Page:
Online Poker Kings Get Cashed Out

Killing livelihoods and a $2.5 billion industry, the feds attack Internet gambling

Wright was luckier than most. Only a few thousand dollars in his PokerStars account were frozen by the feds. Others saw tens of thousands confiscated in the raids.

But Wright was now stuck in North Carolina, out of a job, and living with his in-laws, with no way to provide for a family of four. Their financial troubles accelerated. When the first opportunity came for his wife to take the bar, they didn't have the money to pay for the test.

Hardly anyone noticed when the Unlawful Internet Gambling Enforcement Act passed in 2006. Moralists and casinos, who were trying to protect their turf, had been pushing it for years without luck. That's when senators Bill Frist (R-Tennessee) and Jon Kyl (R-Arizona) got the bright idea to stuff it in a port security bill as a last-minute amendment.

Businesses such as Michael Minkoff’s, which ships poker books and videos, have suffered in the wake of the feds shutting down online gambling.
Photograph by Bill Hughes
Businesses such as Michael Minkoff’s, which ships poker books and videos, have suffered in the wake of the feds shutting down online gambling.
After losing his source of income on April 15, Maxwell Fritz moved from gambling online another type of betting: Wall Street.
Photograph by Will Rice
After losing his source of income on April 15, Maxwell Fritz moved from gambling online another type of betting: Wall Street.

In true Washington fashion, most legislators never read the final bill. Many didn't even know an anti-gambling measure was in it. But in one secretive stroke, the two senators had declared war on poker.

The amendment didn't actually outlaw online play. Kyl and Frist preferred their attack on the American pastime to remain surreptitious. Going after individual players would have meant a huge backlash. Instead, they targeted the financial institutions that handled the sites' money and made it illegal to deal in gambling proceeds.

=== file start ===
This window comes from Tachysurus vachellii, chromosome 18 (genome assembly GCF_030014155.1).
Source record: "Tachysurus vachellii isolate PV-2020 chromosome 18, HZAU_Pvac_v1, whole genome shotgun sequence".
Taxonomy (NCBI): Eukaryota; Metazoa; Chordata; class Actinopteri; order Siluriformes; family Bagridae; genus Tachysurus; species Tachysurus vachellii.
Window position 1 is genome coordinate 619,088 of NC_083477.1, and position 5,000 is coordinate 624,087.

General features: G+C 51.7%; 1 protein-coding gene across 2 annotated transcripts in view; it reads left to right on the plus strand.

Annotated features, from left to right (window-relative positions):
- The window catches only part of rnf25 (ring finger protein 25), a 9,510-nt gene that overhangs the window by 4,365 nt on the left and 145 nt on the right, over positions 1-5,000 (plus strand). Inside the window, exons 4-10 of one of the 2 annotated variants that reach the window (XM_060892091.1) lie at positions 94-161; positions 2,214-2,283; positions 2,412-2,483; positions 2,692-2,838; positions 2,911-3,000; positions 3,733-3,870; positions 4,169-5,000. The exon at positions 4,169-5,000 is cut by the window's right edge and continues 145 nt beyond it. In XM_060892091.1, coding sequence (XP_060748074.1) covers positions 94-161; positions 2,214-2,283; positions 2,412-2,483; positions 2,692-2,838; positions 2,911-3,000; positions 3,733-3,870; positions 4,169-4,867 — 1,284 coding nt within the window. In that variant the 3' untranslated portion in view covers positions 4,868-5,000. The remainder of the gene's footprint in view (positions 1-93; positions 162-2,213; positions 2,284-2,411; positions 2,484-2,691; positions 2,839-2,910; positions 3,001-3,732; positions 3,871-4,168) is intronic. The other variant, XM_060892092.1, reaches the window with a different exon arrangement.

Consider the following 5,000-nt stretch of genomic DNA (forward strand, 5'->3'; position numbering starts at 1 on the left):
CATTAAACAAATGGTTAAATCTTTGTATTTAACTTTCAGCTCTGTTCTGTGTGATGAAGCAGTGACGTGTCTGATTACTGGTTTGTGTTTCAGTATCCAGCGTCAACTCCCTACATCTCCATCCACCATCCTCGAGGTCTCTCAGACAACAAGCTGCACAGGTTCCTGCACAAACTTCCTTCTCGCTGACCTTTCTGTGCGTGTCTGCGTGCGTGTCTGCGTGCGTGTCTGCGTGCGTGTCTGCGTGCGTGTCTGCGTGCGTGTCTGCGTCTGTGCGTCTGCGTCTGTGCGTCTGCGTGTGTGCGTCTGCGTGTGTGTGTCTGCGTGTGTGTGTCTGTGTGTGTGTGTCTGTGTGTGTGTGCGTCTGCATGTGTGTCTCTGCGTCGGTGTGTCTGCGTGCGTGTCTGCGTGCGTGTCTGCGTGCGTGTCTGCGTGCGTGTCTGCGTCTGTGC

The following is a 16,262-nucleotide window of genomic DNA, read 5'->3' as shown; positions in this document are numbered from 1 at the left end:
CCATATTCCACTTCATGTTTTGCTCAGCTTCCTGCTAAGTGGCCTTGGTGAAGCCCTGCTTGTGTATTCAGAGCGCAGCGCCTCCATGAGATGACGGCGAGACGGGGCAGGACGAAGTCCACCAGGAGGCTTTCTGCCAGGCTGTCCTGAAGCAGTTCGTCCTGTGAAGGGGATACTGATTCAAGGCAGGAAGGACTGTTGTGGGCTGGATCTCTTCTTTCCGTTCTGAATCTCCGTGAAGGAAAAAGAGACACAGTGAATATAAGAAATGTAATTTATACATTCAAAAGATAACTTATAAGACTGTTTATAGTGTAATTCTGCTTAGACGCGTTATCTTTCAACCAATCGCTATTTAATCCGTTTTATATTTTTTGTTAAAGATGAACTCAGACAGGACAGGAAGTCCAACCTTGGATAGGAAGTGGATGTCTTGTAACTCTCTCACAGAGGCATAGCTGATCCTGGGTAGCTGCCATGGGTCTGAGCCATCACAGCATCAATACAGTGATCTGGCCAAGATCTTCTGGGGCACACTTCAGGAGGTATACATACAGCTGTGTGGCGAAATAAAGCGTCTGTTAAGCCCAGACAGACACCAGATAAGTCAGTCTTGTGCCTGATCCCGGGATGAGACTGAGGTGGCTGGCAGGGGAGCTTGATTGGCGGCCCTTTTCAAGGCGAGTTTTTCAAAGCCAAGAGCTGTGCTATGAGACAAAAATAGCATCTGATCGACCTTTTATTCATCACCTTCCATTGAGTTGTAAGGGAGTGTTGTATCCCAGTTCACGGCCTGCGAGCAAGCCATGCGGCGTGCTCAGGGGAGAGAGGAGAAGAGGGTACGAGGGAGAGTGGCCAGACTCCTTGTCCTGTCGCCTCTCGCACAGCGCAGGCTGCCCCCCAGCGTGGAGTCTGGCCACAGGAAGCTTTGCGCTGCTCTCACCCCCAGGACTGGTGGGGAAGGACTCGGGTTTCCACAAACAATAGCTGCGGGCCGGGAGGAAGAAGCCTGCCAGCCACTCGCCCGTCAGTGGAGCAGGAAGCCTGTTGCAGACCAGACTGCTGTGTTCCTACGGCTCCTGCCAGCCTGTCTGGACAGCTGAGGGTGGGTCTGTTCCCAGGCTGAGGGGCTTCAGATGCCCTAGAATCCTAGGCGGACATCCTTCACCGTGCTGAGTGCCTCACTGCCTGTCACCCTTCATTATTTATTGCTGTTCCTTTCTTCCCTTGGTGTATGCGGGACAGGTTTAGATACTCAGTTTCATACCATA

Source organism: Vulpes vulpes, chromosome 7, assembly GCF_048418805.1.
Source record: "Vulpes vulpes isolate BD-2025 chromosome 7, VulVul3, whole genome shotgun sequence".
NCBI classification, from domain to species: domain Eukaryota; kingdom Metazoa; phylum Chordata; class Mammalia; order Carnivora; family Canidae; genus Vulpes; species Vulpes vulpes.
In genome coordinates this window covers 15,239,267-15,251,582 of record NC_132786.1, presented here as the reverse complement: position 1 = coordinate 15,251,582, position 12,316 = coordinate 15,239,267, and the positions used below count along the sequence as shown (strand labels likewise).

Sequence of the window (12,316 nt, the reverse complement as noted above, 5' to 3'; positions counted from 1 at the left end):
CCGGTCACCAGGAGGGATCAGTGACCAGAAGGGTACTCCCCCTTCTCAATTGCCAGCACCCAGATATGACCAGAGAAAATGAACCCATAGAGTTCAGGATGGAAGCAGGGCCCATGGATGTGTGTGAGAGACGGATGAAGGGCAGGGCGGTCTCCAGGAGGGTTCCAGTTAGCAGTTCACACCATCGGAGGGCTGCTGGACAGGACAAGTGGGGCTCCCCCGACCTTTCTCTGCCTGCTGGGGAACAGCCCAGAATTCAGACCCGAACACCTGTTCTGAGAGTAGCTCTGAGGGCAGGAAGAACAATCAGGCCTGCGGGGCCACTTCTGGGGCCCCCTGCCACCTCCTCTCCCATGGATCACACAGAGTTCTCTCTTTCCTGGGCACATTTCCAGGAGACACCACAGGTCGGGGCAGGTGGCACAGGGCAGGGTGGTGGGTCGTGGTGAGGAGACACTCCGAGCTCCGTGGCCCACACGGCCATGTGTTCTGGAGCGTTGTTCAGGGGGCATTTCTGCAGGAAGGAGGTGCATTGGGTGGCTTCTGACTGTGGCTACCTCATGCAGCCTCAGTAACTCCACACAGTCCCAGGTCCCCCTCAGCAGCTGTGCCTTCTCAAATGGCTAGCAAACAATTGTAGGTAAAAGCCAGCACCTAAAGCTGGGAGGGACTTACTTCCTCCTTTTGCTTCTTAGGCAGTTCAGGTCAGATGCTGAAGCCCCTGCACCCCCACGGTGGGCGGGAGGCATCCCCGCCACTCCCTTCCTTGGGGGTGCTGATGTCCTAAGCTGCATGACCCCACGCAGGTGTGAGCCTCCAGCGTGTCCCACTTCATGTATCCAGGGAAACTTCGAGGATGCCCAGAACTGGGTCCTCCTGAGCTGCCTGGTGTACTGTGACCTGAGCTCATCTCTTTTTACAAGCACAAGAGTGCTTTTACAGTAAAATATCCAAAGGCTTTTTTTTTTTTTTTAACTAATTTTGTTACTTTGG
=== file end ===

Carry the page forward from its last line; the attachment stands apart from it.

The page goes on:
Party Poker, the world's largest site, decided to cash in its chips. It agreed to pay a $105 million fine and leave the American market in exchange for not being prosecuted.

That left the world's most lucrative market up for grabs. PokerStars and Full Tilt, also-rans at the time, were quite willing to step into the breach despite the legal risks.

Why not? PokerStars, based on the Isle of Man, and Full Tilt, headquartered on the U.K.'s Channel Islands, figured they were outside the reach of U.S. prosecutors. It wasn't long before the two companies had cornered some 70 percent of the American market with revenues of nearly $2 billion a year.

But because the feds were squeezing banks and credit-card companies, finding payment processors to handle their money grew increasingly difficult.

"By early 2007, suddenly the payment options are becoming much more tricky for PokerStars and Full Tilt," says Melinda Sarafa, a New York lawyer who has represented gamblers. "That's where they're starting to look into alternative providers."